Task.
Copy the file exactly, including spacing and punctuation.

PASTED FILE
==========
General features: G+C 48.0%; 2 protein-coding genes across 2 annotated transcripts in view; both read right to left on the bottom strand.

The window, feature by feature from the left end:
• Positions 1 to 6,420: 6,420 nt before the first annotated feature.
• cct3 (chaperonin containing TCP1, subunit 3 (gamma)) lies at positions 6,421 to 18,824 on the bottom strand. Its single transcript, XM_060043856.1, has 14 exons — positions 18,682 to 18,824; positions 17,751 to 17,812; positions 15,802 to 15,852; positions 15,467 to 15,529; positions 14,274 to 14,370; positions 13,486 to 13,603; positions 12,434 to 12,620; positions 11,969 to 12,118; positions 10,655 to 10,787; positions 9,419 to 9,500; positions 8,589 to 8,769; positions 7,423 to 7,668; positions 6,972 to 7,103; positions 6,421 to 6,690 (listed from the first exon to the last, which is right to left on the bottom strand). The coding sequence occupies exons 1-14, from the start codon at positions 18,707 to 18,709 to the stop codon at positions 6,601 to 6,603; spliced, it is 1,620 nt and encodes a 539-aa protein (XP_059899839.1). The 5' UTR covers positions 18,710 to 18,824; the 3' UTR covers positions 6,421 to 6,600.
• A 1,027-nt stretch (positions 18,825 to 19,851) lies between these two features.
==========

General features: G+C 48.0%; 2 protein-coding genes across 2 annotated transcripts in view; both read right to left on the bottom strand.

The window, feature by feature from the left end:
• Positions 1 to 6,420: 6,420 nt before the first annotated feature.
• cct3 (chaperonin containing TCP1, subunit 3 (gamma)) lies at positions 6,421 to 18,824 on the bottom strand. Its single transcript, XM_060043856.1, has 14 exons — positions 18,682 to 18,824; positions 17,751 to 17,812; positions 15,802 to 15,852; positions 15,467 to 15,529; positions 14,274 to 14,370; positions 13,486 to 13,603; positions 12,434 to 12,620; positions 11,969 to 12,118; positions 10,655 to 10,787; positions 9,419 to 9,500; positions 8,589 to 8,769; positions 7,423 to 7,668; positions 6,972 to 7,103; positions 6,421 to 6,690 (listed from the first exon to the last, which is right to left on the bottom strand). The coding sequence occupies exons 1-14, from the start codon at positions 18,707 to 18,709 to the stop codon at positions 6,601 to 6,603; spliced, it is 1,620 nt and encodes a 539-aa protein (XP_059899839.1). The 5' UTR covers positions 18,710 to 18,824; the 3' UTR covers positions 6,421 to 6,600.
• A 1,027-nt stretch (positions 18,825 to 19,851) lies between these two features.